One might wish to write off this Orange Empire as merely a hyperbolic title invented by boosters such as the Southern Pacific Railroad's Sunset magazine. Real empires exercise effective social and political control over far-flung territorial expanses and the people who inhabit them; they hold the kind of pervasive power political theorists call hegemony. Southern California, like the American West at large, was colonized by the United States to join the political domain Jefferson called the Empire of Liberty. But just how does this Orange Empire, an apparent imperium in imperio, fit in? Though it was something less than a "supreme and extensive political dominion" (the Oxford English Dictionary definition of an empire), the Orange Empire was more than just an industry. It established hegemony over peoples and places. It recruited and managed thousands of laborers from across the globe. It also created millions of consumers, colonizing public and private spaces across the country to convey its alluring advertisements. The Orange Empire's spheres of influence stretched over nature as well as culture. As we will see in part 1 of this book, earth, water, trees, and fruits all were transformed under its governing hands. Lacking the right to demand tribute, the Orange Empire filled its coffers by selling the fruits of the earth. Images and words worked to legitimize the regime, as if the order it created had been anointed by God or nature itself. But like all empires, it found its power contested on a number of fronts.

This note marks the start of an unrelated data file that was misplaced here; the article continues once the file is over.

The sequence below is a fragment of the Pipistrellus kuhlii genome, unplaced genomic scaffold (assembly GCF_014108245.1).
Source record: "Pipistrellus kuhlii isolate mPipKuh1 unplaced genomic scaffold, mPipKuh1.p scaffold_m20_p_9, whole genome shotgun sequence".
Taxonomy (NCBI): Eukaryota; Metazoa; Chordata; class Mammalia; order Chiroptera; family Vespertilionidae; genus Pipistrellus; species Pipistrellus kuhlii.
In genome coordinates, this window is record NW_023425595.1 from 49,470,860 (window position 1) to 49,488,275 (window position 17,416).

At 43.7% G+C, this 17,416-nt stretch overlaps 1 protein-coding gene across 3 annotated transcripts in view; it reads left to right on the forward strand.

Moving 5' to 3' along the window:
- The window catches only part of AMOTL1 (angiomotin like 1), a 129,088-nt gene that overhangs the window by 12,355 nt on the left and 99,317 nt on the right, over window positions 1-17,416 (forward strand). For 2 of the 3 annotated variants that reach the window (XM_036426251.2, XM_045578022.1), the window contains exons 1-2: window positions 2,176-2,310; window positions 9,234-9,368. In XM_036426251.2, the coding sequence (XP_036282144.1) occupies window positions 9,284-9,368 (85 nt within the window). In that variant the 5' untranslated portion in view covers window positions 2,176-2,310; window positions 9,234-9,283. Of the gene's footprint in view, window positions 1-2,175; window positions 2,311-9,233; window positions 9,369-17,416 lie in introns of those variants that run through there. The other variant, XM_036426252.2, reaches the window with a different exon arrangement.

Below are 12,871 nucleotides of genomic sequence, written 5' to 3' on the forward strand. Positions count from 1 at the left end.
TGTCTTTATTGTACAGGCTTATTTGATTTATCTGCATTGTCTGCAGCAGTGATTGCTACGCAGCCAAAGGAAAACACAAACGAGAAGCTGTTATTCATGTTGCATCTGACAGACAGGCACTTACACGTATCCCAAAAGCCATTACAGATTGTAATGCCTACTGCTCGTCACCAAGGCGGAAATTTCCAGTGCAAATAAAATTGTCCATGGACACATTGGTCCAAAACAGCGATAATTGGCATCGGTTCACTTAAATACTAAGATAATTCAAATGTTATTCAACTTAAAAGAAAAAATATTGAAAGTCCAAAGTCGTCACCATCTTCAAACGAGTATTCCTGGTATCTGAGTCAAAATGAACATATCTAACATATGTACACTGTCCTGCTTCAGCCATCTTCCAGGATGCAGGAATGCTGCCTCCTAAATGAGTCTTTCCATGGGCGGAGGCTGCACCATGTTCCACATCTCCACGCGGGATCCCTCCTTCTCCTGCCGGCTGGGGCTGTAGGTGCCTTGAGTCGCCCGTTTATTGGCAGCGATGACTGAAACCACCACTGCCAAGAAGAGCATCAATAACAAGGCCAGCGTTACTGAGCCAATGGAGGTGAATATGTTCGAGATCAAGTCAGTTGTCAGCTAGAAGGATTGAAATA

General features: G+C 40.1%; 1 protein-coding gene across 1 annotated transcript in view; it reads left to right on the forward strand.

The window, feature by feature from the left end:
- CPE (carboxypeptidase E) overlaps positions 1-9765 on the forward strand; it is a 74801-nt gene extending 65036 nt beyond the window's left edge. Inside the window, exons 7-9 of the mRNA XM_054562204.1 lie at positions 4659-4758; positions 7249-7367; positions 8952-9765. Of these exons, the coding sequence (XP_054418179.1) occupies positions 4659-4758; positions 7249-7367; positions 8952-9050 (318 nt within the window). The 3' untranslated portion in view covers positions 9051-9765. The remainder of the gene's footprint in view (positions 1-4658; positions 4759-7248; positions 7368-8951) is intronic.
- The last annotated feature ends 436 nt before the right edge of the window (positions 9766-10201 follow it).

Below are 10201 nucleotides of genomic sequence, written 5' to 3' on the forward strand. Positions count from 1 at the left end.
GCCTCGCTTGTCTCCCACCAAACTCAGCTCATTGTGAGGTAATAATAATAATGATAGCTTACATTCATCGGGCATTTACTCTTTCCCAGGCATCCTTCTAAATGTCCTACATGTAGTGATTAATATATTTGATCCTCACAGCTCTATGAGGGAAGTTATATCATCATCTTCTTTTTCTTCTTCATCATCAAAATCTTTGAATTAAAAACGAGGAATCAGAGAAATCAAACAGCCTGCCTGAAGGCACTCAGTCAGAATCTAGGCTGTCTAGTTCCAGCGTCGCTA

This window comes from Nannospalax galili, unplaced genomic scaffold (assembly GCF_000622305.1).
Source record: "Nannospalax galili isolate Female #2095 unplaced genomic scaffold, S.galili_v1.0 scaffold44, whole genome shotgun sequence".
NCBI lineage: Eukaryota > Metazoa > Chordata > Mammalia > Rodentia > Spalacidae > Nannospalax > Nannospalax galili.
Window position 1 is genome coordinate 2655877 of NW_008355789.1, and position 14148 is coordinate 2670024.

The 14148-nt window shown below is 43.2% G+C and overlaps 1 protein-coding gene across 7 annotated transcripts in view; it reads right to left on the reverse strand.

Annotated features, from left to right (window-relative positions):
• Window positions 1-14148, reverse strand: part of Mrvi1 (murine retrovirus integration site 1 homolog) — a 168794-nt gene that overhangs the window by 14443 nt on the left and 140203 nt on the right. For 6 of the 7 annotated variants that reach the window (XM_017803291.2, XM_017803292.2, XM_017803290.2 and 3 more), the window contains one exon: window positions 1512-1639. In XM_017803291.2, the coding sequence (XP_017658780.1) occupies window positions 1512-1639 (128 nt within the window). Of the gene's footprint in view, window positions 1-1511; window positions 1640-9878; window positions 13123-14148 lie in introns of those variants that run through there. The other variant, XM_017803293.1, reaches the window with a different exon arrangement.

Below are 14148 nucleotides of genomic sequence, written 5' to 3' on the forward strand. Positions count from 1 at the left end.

Beginning in the 1870s, the Orange Empire took control of a landscape boosters had described as Edenic and made improvements. The Orange Empire, its proponents claimed, augmented and democratized the fruits of Eden to create a landscape of abundance that could be enjoyed by all. Utilizing science, technology, and marketing acumen, growers covered the hills and valleys with productive trees and created a lucrative industry. Though the empire marketed oranges like a mass-produced commodity, it advertised them as pure products of nature. They were the fruits of Eden, unmediated by culture. Having been kissed by the sun, the orange was often presented to the consumer in the hands of a country maiden or earth goddess. Such iconography masked the hand of the worker. But the industry relied on a workforce—a workforce whose position at the bottom of California's social scale was reinforced by images placing its members in the kingdom of nature, like the plants and animals under Adam's command.